25th February 2020 Safer Travel


Strasbourg is the capital city of the Grand Est region, formerly Alsace, in northeastern France. It’s also the formal seat of the European Parliament and sits near the German border, with culture and architecture blending German and French influences.

UK help and services in France


Before visiting any town or city make sure you know the basics. General details and important information.

  • Emergency Services: 112
  • Language: French
  • Currency: Euro
  • Country Code: FR
  • Travel Visa: None required
  • Population: 272,166

Risk Level

Researching various official sources, we perceive the risk to holiday makers and travellers are as follows;

Overall Risk 31%
Pickpickets 56%
Mugging 18%
Common Crimes 32%

Travellers Tips

Top travel advice and interesting tip bits of information from experienced travellers.


For the Emergency services just dial 112 from any phone.


Click the text below to visit the website.

Les Hôpitaux Universitaires de Strasbourg

Tourist Offices

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Office de Tourisme de Strasbourg

Travelling Around

Visitors can use everything from rental cars to their own two feet to get to where they want to go.  The best way to experience Strasbourg is to combine methods, using driving and buses for times when convenience is key and walking and trolleys when there is room for a more leisurely pace.


Strasbourg International Airport is the main airport serving Strasbourg. Click the text below to visit the website.

Strasbourg International Airport

Train Stations

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Gare de Strasbourg

Strasbourg Safety

  • How can I keep up with the local news?

    Strasbourg has local news media outlets. Click the text below to visit their website.

    Dernieres Nouvelles d’Alsace

    The Local

  • What are the common crimes?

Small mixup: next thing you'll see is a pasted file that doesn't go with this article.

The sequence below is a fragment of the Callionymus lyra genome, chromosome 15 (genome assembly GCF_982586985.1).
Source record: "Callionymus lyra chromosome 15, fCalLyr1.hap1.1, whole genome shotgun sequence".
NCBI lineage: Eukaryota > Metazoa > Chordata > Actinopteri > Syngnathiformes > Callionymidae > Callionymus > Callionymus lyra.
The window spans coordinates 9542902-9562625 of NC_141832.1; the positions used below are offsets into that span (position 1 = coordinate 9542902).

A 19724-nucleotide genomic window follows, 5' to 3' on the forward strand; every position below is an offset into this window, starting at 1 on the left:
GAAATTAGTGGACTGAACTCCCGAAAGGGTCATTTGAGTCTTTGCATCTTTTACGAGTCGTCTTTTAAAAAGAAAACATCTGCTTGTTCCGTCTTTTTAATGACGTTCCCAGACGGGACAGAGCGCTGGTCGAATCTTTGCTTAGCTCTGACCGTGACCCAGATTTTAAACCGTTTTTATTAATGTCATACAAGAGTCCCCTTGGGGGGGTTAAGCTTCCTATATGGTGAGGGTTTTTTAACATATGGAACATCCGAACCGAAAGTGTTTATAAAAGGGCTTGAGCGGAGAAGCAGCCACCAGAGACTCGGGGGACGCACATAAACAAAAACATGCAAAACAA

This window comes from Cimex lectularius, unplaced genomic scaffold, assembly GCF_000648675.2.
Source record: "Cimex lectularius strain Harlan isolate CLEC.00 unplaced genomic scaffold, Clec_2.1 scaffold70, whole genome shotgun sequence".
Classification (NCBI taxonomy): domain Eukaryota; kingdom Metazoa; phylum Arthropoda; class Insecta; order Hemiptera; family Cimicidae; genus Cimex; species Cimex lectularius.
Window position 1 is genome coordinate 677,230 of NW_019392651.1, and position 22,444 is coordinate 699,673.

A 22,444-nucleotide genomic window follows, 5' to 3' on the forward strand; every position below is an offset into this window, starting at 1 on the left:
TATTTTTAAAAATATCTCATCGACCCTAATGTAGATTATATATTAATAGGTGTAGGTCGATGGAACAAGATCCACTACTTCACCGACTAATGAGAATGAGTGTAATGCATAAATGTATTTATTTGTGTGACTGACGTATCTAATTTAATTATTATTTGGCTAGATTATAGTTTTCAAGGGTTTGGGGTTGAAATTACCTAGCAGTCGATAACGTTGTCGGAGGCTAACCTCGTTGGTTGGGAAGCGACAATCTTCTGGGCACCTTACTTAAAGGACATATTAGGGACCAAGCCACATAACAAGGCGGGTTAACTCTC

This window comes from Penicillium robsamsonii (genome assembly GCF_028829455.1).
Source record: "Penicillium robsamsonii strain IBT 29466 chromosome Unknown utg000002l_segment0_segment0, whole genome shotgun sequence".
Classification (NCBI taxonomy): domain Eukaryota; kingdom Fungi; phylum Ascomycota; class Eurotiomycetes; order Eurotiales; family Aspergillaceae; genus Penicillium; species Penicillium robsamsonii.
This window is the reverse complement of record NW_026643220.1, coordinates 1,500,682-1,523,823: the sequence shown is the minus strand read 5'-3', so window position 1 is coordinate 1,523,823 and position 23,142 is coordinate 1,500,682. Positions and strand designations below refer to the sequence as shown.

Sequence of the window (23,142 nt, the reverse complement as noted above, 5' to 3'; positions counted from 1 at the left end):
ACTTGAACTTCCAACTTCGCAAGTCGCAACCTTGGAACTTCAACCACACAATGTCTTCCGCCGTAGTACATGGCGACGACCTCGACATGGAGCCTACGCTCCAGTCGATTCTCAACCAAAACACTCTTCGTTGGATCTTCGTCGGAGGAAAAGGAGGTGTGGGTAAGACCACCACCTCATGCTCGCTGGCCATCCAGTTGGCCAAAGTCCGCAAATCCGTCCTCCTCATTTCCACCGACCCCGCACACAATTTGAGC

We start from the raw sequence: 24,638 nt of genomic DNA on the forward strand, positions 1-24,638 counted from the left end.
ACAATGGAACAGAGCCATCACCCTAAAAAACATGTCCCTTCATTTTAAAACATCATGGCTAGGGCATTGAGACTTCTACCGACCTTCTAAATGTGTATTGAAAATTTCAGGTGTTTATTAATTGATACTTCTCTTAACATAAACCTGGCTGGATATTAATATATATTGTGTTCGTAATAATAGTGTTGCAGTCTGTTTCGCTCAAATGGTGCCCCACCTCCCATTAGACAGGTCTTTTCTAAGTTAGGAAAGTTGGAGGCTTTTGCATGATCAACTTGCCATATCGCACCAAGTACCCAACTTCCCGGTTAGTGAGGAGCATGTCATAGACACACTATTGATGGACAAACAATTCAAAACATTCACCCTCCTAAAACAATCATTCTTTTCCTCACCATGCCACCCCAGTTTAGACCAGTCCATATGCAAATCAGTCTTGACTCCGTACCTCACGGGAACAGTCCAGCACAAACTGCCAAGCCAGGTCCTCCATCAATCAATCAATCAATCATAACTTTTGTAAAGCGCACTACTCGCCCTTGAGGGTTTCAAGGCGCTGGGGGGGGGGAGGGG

Another very docile area for tourists that poses very few particular threats outside the remit of one’s standard precautions. Pickpockets can operate around the cathedral, but little else of note in one of the safest cities in Europe.

Improve Your Personal Safety

Knowledge – the more you have the better equipped you are.

Awareness – the more you see the safer you become.

Response – the right reaction can change a situation.

Annual Events

Annual events allow a city come together for some amazing experiences. If visiting at this time, make sure you have your accommodation booked and are always aware of your surroundings when travelling around.


Christmas Market

As it is only a small city, there are only the Christmas markets to really attract visitors with regards annual events worth seeing. As with any Christmas market in this area of Europe, the Strasbourg offering is as magnificent, enjoyable, and memorable as any other: the food, souvenirs, and atmosphere is well worth experiencing, and in the cathedral’s shadow, this set of markets is particularly photogenic.

Bastille Day

National Day commemorates  the fall of the Bastille and the beginning of the French Revolution. The event is celebrated with a great firework display.

Strasbourg European Fantastic Film Festival

The Strasbourg European Fantastic Film Festival, is an annual film festival held in Strasbourg, France, that focus on fantasy, science fiction and horror films.

Jazzdor (Jazz d’Or)

Jazzdor is an annual music festival with the best European, especially French, contemporary jazz players. It has over 30 concerts in 10 different locations with plenty of different nationalities.


Strasbourg Highlights

  • Where is great to eat?

    Click the text below to visit their website.

    Au Crocodile

    Habibi Strasbourg


    Restaurant Gavroche

    Le Jasmin

  • What are the highlight attractions?

    Maison Kammerzell